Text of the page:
History of Medieval India

WEeb.in Team    GK    Total Views: 1053    Posted: Oct 21, 2019   Updated: Sep 21, 2023

History of Medieval India

The History of Medieval India is rich and fascinating. An overview is provided below, with particular emphasis on the Delhi Sultanate.

The Slave Dynasty.

The Delhi Sultanate was actually founded by a former slave, and for this reason in its early years the Sultanate was known as the Slave Dynasty (Ghulam Dynasty, Mamluk Dynasty). The slave who rose to become the first Sultan of Delhi was Qutubuddin Aibak (who reigned between 1206 and 10). Some scholars believe that Aibak started the construction of the gigantic Qutub Minar. He was a former slave of Muhammad Ghori. His dynasty was later ruled by Shams-ud-din Iltutmish and the Sultan Razia (or Raziya).

Aram Shah ruled Delhi for a short period from 1210 to 1210.

Shams-ud-din Iltutmish succeeded Aram Shah and became the third ruler of the slave dyansty in 1211 AD with the support of officials at Delhi.  He is credited for completing the splendid structure of the Qutub Minar. He died in 1236 A.D.

Rukn-ud-din Firoz succeeded his father to gain the throne of Delhi Sultanate. However, he could not manage the affairs of kingdom and was soon replaced by his sister, Razia Sultana.

Razia Sultana reigned from 1236 to 1240 and was the only women to ever ascend to rule over Delhi Sultanate.

The Khiji Dynasty.

From 1290 onward, the main dynasty in India was a Muslim dynasty known as the Khiji Dynasty. This dynasty ended in 1320, but during that short period it ruled a large part of South Asia. The two most important rulers of this dynasty were Jalal-ud-din Firuz Khilji (who founded the dynasty) and Alauddin Khilji.

The Tughlaq Dynasty.

Like the main players in the Khiji Dynasty, the Sultans of the Tughlaq Dynasty were of Turkic origin. One of the most famous members of this dynasty was Muhammad Bin Tughlaq, who succeeded his father Ghiyas-ud-Din Tughlaq.

Muhammad Bin Tughlaq’s reign was blighted by rebellion (there were no less than 22 rebellions against his rule), and he was renowned for being a learned man, interested in medicine and fluent at speaking several different languages, including Persian. He ruled from 1324 to 1351.

Firoz Shah Tughla, (reigned from 1351 to 1388), the cousin brother of Muhammad Bin Tughlaq, became the next Sultan of Delhi. He is known for lowering tariffs and abolishing several taxes.

This dynasty began in 1320 and ended in 1413. At the same time, the Vijayanagara Empire was controlling much of the South of India.

The Sayyid Dynasty.

This dynasty was founded after the end of the Tughlaq dynasty by Khizr Khan, and he was succeeded by Mubarak Shah, Khizr Khan (who ascended to the throne with the title of Muhammad Shah) and finally Ala-ud-Din Alam Shah. The end of Ala-ud Din Alam Shah’s rule in 1451 marked the end of this dynasty as a whole.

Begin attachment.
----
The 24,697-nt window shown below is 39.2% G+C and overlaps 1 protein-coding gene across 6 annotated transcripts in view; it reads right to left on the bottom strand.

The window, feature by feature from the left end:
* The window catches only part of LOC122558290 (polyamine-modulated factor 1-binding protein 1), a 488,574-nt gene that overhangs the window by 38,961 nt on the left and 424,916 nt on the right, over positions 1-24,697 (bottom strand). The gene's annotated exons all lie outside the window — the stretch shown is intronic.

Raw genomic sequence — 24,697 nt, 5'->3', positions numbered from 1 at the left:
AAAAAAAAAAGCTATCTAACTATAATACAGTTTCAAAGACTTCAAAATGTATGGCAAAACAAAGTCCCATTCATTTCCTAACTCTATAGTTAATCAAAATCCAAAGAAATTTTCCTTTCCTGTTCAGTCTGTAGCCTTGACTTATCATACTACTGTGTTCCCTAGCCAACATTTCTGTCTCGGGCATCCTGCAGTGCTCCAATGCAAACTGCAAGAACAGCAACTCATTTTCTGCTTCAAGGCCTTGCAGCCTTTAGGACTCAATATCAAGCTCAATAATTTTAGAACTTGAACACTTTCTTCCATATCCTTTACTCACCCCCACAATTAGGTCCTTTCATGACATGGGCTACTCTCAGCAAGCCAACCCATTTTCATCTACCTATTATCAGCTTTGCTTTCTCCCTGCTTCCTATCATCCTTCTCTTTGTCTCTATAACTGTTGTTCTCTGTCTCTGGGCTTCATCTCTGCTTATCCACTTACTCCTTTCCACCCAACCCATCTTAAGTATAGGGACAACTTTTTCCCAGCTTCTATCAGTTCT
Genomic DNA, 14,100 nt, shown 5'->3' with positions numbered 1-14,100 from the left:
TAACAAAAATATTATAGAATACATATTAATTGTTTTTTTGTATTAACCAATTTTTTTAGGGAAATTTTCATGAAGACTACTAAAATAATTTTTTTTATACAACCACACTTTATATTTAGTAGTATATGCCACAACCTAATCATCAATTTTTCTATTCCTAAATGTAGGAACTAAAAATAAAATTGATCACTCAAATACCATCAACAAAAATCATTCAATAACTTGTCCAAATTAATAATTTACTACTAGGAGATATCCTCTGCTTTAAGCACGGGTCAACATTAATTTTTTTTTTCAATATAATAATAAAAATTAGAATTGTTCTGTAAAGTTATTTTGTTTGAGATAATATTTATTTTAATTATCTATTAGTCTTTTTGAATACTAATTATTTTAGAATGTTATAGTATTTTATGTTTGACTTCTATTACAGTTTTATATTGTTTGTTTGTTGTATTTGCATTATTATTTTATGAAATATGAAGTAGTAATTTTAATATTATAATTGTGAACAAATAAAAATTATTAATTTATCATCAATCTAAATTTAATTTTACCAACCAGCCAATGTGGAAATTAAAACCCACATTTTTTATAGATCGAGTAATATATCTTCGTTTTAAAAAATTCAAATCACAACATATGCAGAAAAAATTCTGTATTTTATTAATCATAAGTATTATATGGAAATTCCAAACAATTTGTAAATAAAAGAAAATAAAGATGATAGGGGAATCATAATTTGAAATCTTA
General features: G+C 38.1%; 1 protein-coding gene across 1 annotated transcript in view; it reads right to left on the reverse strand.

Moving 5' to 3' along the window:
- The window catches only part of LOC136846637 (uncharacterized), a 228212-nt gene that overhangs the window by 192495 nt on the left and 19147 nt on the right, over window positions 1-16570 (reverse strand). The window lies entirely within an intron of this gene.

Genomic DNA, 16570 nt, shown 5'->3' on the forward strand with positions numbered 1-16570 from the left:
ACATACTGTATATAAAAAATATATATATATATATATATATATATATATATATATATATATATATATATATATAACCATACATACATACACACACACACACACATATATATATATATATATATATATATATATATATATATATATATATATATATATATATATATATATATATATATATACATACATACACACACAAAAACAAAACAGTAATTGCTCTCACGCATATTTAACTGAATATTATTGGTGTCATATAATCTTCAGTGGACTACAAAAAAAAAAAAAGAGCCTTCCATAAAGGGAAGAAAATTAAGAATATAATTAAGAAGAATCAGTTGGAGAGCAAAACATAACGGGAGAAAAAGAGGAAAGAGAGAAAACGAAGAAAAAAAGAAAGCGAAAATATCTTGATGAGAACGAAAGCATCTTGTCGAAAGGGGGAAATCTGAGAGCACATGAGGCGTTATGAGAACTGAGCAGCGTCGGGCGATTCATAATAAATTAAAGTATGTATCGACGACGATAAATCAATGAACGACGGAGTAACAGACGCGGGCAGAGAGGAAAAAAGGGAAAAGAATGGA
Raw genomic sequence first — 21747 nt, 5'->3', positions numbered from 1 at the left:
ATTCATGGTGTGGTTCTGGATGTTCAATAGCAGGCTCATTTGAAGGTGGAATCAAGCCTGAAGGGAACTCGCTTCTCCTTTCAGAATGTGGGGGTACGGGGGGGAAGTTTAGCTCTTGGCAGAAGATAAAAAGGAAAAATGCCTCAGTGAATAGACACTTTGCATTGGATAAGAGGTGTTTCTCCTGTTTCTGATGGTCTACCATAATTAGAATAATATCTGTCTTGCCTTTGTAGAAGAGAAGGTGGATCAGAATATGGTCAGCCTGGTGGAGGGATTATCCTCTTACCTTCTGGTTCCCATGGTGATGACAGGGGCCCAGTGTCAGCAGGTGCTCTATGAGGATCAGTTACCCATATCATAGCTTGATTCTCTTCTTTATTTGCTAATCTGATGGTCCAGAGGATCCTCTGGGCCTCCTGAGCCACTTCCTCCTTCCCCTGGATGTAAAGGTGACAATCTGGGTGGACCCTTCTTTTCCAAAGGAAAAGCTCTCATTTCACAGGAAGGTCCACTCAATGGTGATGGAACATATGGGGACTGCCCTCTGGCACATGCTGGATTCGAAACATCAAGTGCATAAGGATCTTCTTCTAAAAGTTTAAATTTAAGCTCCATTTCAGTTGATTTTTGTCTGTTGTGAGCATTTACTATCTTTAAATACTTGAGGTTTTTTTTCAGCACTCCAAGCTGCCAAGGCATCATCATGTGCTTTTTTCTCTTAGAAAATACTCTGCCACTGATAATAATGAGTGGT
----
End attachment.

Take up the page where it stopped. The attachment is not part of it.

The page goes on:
1.5 The Lodi Dynasty.

Founded by Bahlul Lodi after the end of the Sayyid Dynasty, this dynasty was ruled afterwards by Sikandar Lodi. Sikandar’s son Ibrahim Lodi was elevated to the throne without any opposition. However, he did face opposition from other forces. The First Battle of Panipat was fought between armies of Ibrahim Lodi and Mughal Emperor Babur. Ibrahim Lodi was defeated in the battle, which took place on 21st April, 1526 thus marking the end of this dynasty and the start of the Suri Empire.

The Suri Empire.

This empire was controlled by the Sher Shah Suri, whose real name was Jalal Khan. Ethnically, he was a Pashtun and he belonged to a house known as Sur. His empire, which controlled most of northern India, and which supplanted the Mughal rulers who had previously controlled this territory, was in place until 1545.

The Mughal Empire.

This empire is one of the longest running empires in the world. It ran continuously from 1526-1540, and then after a break of some years, ran continuously again from 1555 to 1857. The empire covered most of the Indian subcontinent, with the exception of the very south. The Mughal emperors included Babur, Humayun, Akbar, (who put in place the Rajput Policy of Akbar or Religious Policy of Akbar which, in the mid 16th century aimed to gain the co-operation of the powerful Rajputs with the Mughal Empire’s projects), Jahangir, Shah Jahan, and Aurangzeb. During this period, the Sikh religion took root, with the birth of Guru Nanak in 1469.

The Maratha Empire.

In 1674, the Maratha Empire came to rule much of the Indian subcontinent. This empire, which ran until 1818, is sometimes also called the Maratha Confederacy. As is clear from the above, it overlapped with, and often clashed with, the Mughal Empire. Key figures in this empire include Chhatrapati Shivaji (who was also known as Shivaji Bhonsle or Shivaji Maharaj), Chatrapati Sambhaji Maharaj, Chhatrapati Rajaram Maharaj, Shivaji II, and Chatrapati Shahu. A notable feature of this Empire was the fact that it involved figures known as Peshwas, who have been compared to prime ministers in modern times. The first Peshwa was Moropant Pingle, who served until 1683. He was succeeded by his son Nilopant Pingale, and subsequent Peshwas included Ramachandra Pant Amatya, Parshuram Trimbak Kulkarni, and various members of the Bhat family who were the last Peshwas, serving until the mid 18th century.

The Third Battle of Panipat.

This battle took place in 1761. It was a decisive moment in Indian history because it marked the victory of the Afghan Durrani empire over the Maratha Empire, which was led into battle by the Peshwa of the time.

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